A Poem for Pasta
Pasta, oh pasta, you slippery food.
A deceivingly simple, carbohydrate-filled dude.
Ever since I was young, you were my morning noon and night
Now as an adult I try to eat light. (yeah right!)
But there comes a time when all that you’re craving,
Is a sweet bowl of pasta without sweating or slaving
I will tell you a secret, a trick to the trade,
The carbs are much sweeter when your pasta’s handmade.
So go, my people, run to the store!
Buy: flour, buy eggs and nothing much more
Make up a dough, but roll it out thin.
Boil it up and let the saucing begin.
Rejoice! You can do it! I know that you can!
Drain your freshly made noodles and toss them into a pan!
The result will be super, you will think you’ve gone crazy,
Now buying your pasta will make you feel lazy.
Look, making fresh pasta is easy… I swear! First, you mix your dough together. Then, you knead it while having a conversation about how you can’t believe you just ruined your friend’s surprise party (true story) by accidentally spilling the beans. Use this rage until your dough is nice and silky-smooth. This was the most technical part of the whole operation and it’s done. Take a load off and wipe that brow cause this dough needs to rest for 30 minutes or so. Now comes the part where you roll this sucker out. Dividing the dough into portions really helped because I was able to put all of my weight and rolling skills into a smaller mass, which rolled out nice and easy once I started working with it. Stay dedicated to your goal here. If you must, chant to yourself quietly while you roll, “Paper thin, paper-thin, paper-thin”. Don’t stop till the job is done.
Now, don’t be scared, but you will have to try to cut in a straight line. It is not so imperative that each noodle be exactly the same, but you do want everything to cook at the same time, so do your best. The result of cutting this shape is a sort of ‘fettucini’ type pasta, toothsome and able to soak up any sauce you throw at it. If you are terrified of this straight line stuff you can also try the trick of rolling the pasta sheet up first so that you cut through and through and then unravel the noodle for the big reveal.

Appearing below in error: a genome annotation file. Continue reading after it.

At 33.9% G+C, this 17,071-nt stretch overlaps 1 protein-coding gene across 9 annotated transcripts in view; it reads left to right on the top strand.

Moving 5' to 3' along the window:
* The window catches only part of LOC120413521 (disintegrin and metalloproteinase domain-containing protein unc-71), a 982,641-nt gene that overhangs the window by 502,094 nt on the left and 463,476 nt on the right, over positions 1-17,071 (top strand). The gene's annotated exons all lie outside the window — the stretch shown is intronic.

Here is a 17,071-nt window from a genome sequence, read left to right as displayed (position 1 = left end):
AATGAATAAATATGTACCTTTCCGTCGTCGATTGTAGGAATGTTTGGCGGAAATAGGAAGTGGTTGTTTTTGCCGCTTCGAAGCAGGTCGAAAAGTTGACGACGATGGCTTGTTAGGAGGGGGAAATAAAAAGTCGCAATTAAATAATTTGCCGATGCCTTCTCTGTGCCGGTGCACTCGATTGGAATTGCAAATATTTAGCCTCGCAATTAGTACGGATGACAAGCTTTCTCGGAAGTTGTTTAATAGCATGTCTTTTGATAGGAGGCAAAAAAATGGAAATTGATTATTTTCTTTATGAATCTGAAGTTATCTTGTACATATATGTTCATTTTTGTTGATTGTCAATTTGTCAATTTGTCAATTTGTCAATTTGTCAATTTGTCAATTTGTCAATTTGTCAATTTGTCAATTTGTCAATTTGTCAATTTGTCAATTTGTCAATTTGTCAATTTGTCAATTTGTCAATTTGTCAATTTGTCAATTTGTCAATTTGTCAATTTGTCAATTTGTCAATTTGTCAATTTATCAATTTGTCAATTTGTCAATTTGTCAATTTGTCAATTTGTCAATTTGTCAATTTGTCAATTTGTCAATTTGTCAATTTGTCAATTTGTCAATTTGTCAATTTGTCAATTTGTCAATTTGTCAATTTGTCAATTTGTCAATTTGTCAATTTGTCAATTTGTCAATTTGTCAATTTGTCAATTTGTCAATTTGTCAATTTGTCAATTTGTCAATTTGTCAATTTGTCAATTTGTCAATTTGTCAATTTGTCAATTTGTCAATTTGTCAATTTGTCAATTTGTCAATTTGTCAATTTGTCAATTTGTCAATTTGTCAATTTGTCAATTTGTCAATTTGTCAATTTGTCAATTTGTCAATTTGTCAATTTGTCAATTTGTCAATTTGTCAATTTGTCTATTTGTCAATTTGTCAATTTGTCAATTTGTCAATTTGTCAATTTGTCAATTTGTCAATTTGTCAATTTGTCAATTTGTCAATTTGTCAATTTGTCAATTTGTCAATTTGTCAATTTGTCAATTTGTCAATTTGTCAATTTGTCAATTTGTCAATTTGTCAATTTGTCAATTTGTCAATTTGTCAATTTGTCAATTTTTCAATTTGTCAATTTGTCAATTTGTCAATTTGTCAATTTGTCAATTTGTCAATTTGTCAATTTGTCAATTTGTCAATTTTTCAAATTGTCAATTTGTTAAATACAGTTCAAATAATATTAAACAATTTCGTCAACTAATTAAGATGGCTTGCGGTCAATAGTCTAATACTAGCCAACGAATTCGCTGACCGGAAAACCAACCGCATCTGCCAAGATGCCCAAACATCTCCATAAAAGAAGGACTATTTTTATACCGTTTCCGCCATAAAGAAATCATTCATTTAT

In a later attempt I was able to get my dough thinner (I’m telling you guys, this is really key), and I cut the noodles thinner, too. Holy hell the difference was night and day. The second attempt yielded the kind of supple cloud like noodle I was aiming for. They were so good we were eating them sauce-less. For my next act my roommate suggested bow-ties or farfalle as they are traditionally known. I don’t have one of those fancy zig-zag cutters so I just went with straight up rectangles, delicately pinched at the very center. Easy as pie.
Finally, with one more ball of dough remaining I knocked out a batch of ravioli. I’ve found them notoriously fickle in past attempts; times in which the dough, being so thick along the edges, remained awkwardly chewy when the rest was perfectly cooked.